Duke Ellington “Mardi Gras Fever”
Mardi Gras certainly is a party, but really Marcus? Mardi Gras Madness? Sure, after all Mardi Gras is a time to indulge obsessions and partake in collective manias.
The colors of this madness are purple, green and gold, a combination that's woven deeply into New Orleans's renown culture of revelry. Originally introduced by the Rex organization upon its Mardi Gras debut in 1872, purple, green and gold captured the public's imagination and have become a way for citizens of the realm to revel in decorative frenzies. Throws are another expression of Mardi Gras Madness. The thrill and challenge of acquiring beads and other coveted gewgaws is a competitive sport—and an entertaining spectacle. Madness is, to be sure, also evident in the infamous flesh-for-Mardi-Gras beads barter economy on Bourbon Street.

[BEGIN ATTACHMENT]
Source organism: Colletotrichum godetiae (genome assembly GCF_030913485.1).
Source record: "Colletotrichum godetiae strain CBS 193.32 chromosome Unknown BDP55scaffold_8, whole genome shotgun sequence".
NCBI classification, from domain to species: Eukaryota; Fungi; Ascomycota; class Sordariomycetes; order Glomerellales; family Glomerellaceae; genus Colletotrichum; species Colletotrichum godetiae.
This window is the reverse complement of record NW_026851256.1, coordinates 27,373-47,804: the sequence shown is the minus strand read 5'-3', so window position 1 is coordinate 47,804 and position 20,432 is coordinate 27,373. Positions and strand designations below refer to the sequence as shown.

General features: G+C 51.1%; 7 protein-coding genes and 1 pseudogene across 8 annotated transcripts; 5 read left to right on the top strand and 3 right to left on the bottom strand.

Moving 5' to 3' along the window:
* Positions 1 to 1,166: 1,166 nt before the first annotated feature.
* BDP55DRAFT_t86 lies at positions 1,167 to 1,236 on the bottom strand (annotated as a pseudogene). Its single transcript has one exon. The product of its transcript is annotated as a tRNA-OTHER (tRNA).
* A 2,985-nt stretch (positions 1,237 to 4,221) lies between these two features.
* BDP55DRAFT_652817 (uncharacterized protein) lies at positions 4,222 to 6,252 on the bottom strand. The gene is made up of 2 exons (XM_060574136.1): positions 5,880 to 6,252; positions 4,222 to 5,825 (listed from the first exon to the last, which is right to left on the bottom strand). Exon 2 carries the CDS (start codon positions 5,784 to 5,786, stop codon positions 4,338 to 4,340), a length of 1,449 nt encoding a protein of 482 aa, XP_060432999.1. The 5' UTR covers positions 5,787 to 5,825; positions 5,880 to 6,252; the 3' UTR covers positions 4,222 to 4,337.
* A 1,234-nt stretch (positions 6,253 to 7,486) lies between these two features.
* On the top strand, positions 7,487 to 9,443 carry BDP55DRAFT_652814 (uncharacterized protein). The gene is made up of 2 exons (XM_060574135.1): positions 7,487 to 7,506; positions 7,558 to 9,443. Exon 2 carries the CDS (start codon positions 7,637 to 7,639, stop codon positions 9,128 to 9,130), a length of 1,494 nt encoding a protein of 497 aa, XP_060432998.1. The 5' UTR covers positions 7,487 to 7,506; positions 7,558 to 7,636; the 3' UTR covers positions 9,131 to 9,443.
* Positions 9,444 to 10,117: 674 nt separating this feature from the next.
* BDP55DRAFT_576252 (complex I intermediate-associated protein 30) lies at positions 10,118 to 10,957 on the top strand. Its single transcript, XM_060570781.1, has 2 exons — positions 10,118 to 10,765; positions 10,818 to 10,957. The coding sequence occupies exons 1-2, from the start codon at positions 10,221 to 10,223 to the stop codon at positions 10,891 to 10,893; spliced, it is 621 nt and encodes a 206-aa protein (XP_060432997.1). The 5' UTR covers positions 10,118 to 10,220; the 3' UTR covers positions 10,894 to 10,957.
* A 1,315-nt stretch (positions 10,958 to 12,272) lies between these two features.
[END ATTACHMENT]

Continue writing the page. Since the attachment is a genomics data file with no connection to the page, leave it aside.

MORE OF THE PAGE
For many New Orleanians, however, costuming is the ultimate expression of Mardi Gras Madness—the apotheosis of a self-dramatizing indigenous culture, in which creative expression through theatricality and masquerade is a consuming passion and a way of life